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54 ways to start your ‘one eco step’ toward sustainability

The theme for 2018 is ‘One Eco Step’, as the Eco Expo is not about pushing drastic measures but instead encouraging each of us to take just one step toward a sustainable lifestyle.

Join the eco movement at this marketplace buzzing with businesses showcasing innovative products or familiarising the public with their ‘one step’ toward sustainability. Visit the Brisbane Eco Expo

With society’s current focus on being environmentally friendly, earth conscious and sustainability focused, it can sometimes be challenging to know what exactly you can do in your day to day life to do your small part to help the environment. We are encouraging you to take #oneecostep, one (or two!) small, achievable ways you can do your part and make a difference without disrupting your daily life or breaking the bank.

While some people go above and beyond to live a sustainable, eco-friendly life, we acknowledge that that simply isn’t an option for everyone. So, choose a few small, simple changes to your daily routine that can make all the difference to our earth if we all pitch in – we can’t be perfect, but we can be better.

Event initiatives to encourage #oneecostep include free giveaways of native trees, ‘Eco Pledges’, ‘Eco Swag Bags’ for the early-birds, a ‘Chemical-Free’ zone, an ‘Eco Brunch’, plus special guest speakers with sustainability masterclasses, demonstrations and seminars.

The path to worldwide sustainability may be a long one, but it only takes #oneecostep to start! Here’s some ideas for you to try:

Purchasing/ as a consumer:

  • Always carry a re-usable cotton bag. Keep them in your car for impromptu grocery trips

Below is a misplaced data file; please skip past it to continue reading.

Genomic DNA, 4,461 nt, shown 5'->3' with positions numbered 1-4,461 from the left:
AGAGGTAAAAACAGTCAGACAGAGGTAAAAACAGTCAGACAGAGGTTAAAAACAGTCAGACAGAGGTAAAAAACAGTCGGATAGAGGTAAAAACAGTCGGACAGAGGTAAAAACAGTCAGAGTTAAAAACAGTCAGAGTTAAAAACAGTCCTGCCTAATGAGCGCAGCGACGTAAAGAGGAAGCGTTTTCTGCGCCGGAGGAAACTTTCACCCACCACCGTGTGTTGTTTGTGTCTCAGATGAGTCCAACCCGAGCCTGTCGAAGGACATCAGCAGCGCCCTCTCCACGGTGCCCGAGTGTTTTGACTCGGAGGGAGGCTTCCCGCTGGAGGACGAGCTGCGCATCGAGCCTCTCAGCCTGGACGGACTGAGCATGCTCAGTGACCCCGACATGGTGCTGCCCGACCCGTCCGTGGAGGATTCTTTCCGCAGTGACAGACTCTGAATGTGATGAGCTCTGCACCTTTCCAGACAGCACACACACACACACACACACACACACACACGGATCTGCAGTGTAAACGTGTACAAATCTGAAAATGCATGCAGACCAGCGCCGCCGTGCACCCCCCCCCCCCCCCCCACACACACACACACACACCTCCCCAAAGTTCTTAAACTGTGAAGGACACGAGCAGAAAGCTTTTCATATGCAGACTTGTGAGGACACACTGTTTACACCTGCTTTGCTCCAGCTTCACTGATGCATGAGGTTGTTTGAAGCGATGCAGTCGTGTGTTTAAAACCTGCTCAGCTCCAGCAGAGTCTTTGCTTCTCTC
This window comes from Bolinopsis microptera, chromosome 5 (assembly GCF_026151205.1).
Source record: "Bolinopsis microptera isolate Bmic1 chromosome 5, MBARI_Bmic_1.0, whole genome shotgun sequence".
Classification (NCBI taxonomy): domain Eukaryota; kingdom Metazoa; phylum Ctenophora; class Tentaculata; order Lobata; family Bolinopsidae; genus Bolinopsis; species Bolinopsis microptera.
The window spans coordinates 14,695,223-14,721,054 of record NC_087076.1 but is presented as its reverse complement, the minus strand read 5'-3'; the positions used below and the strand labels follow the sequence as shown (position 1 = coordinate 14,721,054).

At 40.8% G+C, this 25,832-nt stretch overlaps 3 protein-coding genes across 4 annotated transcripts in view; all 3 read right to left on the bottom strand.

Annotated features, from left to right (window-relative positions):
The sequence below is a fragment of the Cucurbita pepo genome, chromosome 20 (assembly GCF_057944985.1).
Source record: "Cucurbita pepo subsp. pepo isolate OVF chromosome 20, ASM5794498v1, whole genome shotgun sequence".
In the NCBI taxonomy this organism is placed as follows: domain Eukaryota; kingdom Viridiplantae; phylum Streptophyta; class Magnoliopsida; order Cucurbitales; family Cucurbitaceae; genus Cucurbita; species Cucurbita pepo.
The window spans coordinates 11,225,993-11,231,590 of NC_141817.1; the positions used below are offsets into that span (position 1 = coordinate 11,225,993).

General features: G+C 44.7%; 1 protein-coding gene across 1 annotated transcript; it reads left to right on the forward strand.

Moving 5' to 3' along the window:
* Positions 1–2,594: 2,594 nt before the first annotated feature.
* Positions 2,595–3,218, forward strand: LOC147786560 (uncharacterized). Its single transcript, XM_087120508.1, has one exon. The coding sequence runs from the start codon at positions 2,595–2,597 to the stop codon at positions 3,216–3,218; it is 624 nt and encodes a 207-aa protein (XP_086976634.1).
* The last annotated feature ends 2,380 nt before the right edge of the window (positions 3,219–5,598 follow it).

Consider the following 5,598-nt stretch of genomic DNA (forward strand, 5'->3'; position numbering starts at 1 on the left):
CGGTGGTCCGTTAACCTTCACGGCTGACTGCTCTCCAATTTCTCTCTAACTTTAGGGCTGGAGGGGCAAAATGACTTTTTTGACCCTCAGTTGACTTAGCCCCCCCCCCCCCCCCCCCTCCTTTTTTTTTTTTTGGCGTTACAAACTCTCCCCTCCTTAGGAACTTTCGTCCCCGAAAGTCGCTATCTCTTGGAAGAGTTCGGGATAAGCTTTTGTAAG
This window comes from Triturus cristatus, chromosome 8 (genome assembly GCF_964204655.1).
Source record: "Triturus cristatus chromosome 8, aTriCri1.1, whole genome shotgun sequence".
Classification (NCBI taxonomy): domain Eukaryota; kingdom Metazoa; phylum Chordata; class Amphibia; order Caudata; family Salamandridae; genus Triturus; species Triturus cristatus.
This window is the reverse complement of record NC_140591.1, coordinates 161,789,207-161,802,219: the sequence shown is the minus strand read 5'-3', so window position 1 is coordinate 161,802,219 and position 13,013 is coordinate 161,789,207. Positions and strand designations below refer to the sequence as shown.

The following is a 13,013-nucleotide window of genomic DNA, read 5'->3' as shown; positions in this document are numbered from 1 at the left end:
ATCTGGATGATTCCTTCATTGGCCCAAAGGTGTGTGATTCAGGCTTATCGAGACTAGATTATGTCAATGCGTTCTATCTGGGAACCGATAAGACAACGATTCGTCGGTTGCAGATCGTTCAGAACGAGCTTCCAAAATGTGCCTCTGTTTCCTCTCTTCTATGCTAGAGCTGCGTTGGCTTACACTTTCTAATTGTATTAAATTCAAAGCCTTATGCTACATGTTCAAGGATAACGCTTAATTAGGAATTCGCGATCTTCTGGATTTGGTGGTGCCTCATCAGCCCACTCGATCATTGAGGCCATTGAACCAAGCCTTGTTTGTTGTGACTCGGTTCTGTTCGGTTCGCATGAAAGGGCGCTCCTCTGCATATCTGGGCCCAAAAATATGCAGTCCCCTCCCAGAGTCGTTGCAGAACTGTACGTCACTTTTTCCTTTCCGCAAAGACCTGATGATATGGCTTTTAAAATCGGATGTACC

• If you break something, consider having it fixed rather than buying a new one
  • Check second hand stores and Salvation Army, St Vincent De Paul for items before purchasing new
  • Do your research on brands. If you must buy something new, see if there is a company which uses recycled materials or employs sustainable practices
  • Read your labels – does the product you are buying contain palm oil?
  • Organic food – less chemicals
  • When buying gifts, consider giving ‘green gifts’ ie. Give a houseplant as a house warming gift rather than gifting kitchenware etc.

Reduce your use of plastic

  • Refuse pre-wrapped and packaged vegetables at shopping centres
  • Don’t bag your fruit and vegetables, keep them loose
  • Don’t use straws or invest in a re-useable metal or glass straw
  • Always carry reusable bags and refuse plastic bags if you can carry your groceries
  • Carry a reusable water bottle instead of buying water in single use bottles
  • Say no to disposable cutlery and straws
  • Dine in! Reduce takeaway plastic by taking some time out and enjoying a dine-in dinner (you’ll also be supporting a local business).

Out and about

  • Walk, cycle or take public transport when possible
  • Pick up rubbish when you see it – see the ‘Take 3 for the Sea’ project
  • Make sure you still recycle/separate waste while out and about – if there aren’t the appropriate bins, take your rubbish home with you to recycle, and consider emailing your local council to suggest they provide the bins.
  • Add ‘Refuse’ to ‘Reduce, Reuse, Recycle’. It can be easy to get caught up in accepting freebies while out and about – but if you genuinely won’t use the item being offered (do you have a drawer full of promotional pens that are slowly drying up, unused?) then politely refuse the item.

In the Home

  • Try to only do your laundry when you have a full load (same goes for the dishwasher) and always wash on a cold cycle
  • Line dry your clothes rather than using the dryer
  • Switch older lightbulbs over to LED bulbs. These are more energy efficient and need to replaced less often!
  • If you are purchasing new white goods, seek one which has the best power rating, or first look on Gumtree/Facebook Marketplace.
  • Go paperless. Switch your bills and bank statements to be received by email
  • Switch your appliances off at the wall